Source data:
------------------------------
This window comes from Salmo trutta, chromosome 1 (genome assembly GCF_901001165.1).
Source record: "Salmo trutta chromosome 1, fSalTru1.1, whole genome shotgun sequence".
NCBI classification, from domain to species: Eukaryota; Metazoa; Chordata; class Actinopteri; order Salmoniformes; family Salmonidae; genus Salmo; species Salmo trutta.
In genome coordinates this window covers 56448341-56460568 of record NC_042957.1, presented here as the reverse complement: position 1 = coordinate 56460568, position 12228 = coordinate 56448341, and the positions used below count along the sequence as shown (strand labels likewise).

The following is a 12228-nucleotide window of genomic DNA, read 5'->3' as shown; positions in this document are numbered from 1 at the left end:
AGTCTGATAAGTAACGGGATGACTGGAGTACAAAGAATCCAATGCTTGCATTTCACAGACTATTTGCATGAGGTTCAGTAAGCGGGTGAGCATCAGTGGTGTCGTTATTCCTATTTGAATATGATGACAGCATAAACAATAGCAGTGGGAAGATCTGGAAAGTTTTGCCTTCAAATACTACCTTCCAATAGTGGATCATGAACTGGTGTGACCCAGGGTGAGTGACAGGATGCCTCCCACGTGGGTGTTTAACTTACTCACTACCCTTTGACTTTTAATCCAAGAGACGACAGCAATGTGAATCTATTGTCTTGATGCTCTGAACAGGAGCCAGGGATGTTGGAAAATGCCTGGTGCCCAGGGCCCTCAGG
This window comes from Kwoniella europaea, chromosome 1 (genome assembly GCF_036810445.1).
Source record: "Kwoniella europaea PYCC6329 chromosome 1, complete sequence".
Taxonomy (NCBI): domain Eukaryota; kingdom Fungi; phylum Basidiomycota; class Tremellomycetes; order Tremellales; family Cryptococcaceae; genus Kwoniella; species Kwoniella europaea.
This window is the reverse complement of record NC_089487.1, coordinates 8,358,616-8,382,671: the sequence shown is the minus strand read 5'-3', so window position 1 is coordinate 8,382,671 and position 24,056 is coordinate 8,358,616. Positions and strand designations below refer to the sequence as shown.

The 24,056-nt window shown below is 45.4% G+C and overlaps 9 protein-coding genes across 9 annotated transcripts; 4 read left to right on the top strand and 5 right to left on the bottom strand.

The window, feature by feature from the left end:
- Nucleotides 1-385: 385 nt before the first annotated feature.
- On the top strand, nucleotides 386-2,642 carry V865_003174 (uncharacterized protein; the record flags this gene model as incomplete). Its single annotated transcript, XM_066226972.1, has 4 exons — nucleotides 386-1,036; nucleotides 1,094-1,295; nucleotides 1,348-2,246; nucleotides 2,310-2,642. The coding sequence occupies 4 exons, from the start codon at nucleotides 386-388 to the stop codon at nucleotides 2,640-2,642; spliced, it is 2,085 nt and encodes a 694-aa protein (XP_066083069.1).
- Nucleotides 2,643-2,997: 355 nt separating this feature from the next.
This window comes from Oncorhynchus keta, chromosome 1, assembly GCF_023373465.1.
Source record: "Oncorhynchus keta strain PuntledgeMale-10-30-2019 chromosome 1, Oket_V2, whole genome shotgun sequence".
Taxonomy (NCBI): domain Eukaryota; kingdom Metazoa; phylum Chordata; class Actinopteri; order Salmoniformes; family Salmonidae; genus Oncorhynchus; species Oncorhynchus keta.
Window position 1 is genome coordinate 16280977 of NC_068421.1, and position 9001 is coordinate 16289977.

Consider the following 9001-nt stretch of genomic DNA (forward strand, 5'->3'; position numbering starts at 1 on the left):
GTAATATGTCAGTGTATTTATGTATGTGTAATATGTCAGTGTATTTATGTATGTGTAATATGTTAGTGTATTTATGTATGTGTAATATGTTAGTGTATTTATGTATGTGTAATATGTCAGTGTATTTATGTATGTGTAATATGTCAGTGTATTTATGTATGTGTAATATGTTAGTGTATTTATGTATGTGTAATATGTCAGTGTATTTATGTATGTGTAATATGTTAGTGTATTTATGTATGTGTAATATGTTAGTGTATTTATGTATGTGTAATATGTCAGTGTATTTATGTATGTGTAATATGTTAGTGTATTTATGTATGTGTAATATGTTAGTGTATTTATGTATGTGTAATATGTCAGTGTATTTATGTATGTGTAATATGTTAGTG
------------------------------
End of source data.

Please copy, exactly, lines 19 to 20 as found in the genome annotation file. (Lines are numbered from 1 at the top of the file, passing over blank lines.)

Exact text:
Window position 1 is genome coordinate 16280977 of NC_068421.1, and position 9001 is coordinate 16289977.

Consider the following 9001-nt stretch of genomic DNA (forward strand, 5'->3'; position numbering starts at 1 on the left):